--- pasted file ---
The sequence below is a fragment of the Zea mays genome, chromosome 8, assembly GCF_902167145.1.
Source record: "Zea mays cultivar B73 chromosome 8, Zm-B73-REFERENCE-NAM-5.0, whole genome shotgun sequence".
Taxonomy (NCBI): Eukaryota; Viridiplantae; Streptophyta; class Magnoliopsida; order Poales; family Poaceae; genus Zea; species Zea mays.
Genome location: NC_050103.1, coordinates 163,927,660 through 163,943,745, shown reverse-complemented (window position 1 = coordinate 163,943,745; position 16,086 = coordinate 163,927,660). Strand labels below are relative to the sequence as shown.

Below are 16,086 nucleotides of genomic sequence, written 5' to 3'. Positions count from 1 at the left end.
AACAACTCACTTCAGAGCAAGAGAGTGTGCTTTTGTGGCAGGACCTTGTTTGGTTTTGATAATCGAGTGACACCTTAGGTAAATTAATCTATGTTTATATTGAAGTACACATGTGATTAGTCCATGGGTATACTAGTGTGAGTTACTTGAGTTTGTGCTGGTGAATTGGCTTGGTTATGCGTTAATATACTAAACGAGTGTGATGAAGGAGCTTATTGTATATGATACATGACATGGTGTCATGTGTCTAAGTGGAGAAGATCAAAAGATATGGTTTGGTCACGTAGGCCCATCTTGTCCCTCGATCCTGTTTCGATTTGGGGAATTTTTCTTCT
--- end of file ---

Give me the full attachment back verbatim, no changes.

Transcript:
The sequence below is a fragment of the Zea mays genome, chromosome 8, assembly GCF_902167145.1.
Source record: "Zea mays cultivar B73 chromosome 8, Zm-B73-REFERENCE-NAM-5.0, whole genome shotgun sequence".
Taxonomy (NCBI): Eukaryota; Viridiplantae; Streptophyta; class Magnoliopsida; order Poales; family Poaceae; genus Zea; species Zea mays.
Genome location: NC_050103.1, coordinates 163,927,660 through 163,943,745, shown reverse-complemented (window position 1 = coordinate 163,943,745; position 16,086 = coordinate 163,927,660). Strand labels below are relative to the sequence as shown.

Below are 16,086 nucleotides of genomic sequence, written 5' to 3'. Positions count from 1 at the left end.
AACAACTCACTTCAGAGCAAGAGAGTGTGCTTTTGTGGCAGGACCTTGTTTGGTTTTGATAATCGAGTGACACCTTAGGTAAATTAATCTATGTTTATATTGAAGTACACATGTGATTAGTCCATGGGTATACTAGTGTGAGTTACTTGAGTTTGTGCTGGTGAATTGGCTTGGTTATGCGTTAATATACTAAACGAGTGTGATGAAGGAGCTTATTGTATATGATACATGACATGGTGTCATGTGTCTAAGTGGAGAAGATCAAAAGATATGGTTTGGTCACGTAGGCCCATCTTGTCCCTCGATCCTGTTTCGATTTGGGGAATTTTTCTTCT